The umbrella genre "world music" is basically the audible legacy of European colonialism; Western instruments and sounds intermixing with indigenous musical traditions to give birth to global beats still evolving in an ongoing cycle today. The West African nation of Benin's Gangbe Brass Band and North Carolina's Toubab Krewe are both great examples of that natural fusion -- proving that while the historical relationship of human rights between West Africa and the Deep South may be embarrassing, to say the least, it's gold in the studio.
The 10-man Gangbe Brass Band combines ebullient horns with chattering African percussion and call-and-response lyrics in their native Fon language. Their most recent release is the 2004 EP, Whendo, which stretches their fusion of jazz, marching brass band music and West African percussion and dialects. A full front of horns include several trumpets, trombones and a saxophone, and you can hear strains of big band music up through be-bop. They've also grown to incorporate other popular African music, echoing at times the juju music of King Sunny Ade. As they have toured the globe, more influences have turned up. Whendo even features a playful, globalized take on the raunchy Bourbon Street stripper classic "Night Train."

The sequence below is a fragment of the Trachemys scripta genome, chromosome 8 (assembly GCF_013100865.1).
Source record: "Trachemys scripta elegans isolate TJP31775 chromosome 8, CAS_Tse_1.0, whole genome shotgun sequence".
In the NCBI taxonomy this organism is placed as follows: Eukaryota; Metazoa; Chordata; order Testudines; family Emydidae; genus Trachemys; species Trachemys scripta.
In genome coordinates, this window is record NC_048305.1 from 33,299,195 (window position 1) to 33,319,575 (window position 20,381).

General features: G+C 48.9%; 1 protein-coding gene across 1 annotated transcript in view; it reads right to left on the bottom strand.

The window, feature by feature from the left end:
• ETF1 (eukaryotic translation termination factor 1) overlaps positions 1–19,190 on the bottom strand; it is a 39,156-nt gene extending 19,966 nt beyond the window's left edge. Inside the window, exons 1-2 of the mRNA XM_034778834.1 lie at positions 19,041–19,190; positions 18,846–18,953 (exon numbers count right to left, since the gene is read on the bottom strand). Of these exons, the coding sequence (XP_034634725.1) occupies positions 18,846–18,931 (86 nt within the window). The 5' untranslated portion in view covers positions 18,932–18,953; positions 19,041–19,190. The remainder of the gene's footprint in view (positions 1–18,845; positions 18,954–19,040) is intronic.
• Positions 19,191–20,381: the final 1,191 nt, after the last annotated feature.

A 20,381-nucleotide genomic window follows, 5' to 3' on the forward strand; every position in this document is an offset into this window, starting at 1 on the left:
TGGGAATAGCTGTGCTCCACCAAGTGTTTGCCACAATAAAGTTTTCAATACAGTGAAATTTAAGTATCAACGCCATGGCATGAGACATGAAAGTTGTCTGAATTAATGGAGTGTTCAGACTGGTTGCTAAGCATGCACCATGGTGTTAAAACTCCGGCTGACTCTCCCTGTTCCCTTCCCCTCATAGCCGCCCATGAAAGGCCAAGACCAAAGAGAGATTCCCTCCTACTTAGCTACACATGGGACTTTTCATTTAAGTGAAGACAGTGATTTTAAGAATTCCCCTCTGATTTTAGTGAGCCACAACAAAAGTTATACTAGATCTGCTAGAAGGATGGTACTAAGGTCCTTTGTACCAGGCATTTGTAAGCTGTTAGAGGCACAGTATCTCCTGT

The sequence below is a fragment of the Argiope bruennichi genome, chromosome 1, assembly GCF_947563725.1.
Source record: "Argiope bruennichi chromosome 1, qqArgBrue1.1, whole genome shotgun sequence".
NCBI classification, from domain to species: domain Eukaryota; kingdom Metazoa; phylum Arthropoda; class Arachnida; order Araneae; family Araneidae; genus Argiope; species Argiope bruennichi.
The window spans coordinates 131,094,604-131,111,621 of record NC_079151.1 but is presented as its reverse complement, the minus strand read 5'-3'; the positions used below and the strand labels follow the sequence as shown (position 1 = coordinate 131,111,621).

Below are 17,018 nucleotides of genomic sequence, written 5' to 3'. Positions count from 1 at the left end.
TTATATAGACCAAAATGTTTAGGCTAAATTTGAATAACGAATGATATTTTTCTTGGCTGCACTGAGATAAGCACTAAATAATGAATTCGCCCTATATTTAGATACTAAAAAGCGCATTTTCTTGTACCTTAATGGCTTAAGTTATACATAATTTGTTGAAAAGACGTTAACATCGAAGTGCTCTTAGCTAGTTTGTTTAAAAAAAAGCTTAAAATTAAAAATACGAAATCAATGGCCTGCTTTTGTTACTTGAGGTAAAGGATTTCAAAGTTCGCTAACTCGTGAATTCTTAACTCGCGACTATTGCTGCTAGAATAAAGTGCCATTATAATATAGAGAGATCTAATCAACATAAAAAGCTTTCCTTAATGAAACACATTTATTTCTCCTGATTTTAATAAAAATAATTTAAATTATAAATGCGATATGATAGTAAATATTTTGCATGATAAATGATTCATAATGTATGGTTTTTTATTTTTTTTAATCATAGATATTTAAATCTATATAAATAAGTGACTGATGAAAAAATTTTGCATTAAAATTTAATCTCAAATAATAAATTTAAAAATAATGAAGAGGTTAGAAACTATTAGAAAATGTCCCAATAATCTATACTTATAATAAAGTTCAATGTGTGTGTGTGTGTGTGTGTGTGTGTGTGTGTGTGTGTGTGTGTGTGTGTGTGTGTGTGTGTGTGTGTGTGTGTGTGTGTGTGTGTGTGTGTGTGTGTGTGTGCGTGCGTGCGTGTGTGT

Gangbe make a rare four-set appearance at Jazz Fest. The band also has an evening club appearance at Rosy's with Toubab Krewe. On its self-titled debut album, Toubab crafts a deep, expansive sonic landscape of low, buzzing blues guitar, Afrobeat, reggae and cool jazz variations laid across the subtle rhythms of Malian desert blues. Gangbe Brass Band of Benin 2:10 p.m. Fri., May 4, Congo Square/Louisiana Heritage Stage; 5:40 p.m. Jazz & Heritage Stage; 12:40 p.m. Sat., May 5, Congo Square/Louisiana Heritage Stage; 5:45 p.m., Jazz & Heritage Stage The Gangbe Brass Band and Toubab Krewe Rosy's Jazz Hall, 500 Valence St., 896-7679 10 p.m. Sat., May 5 Tickets $25.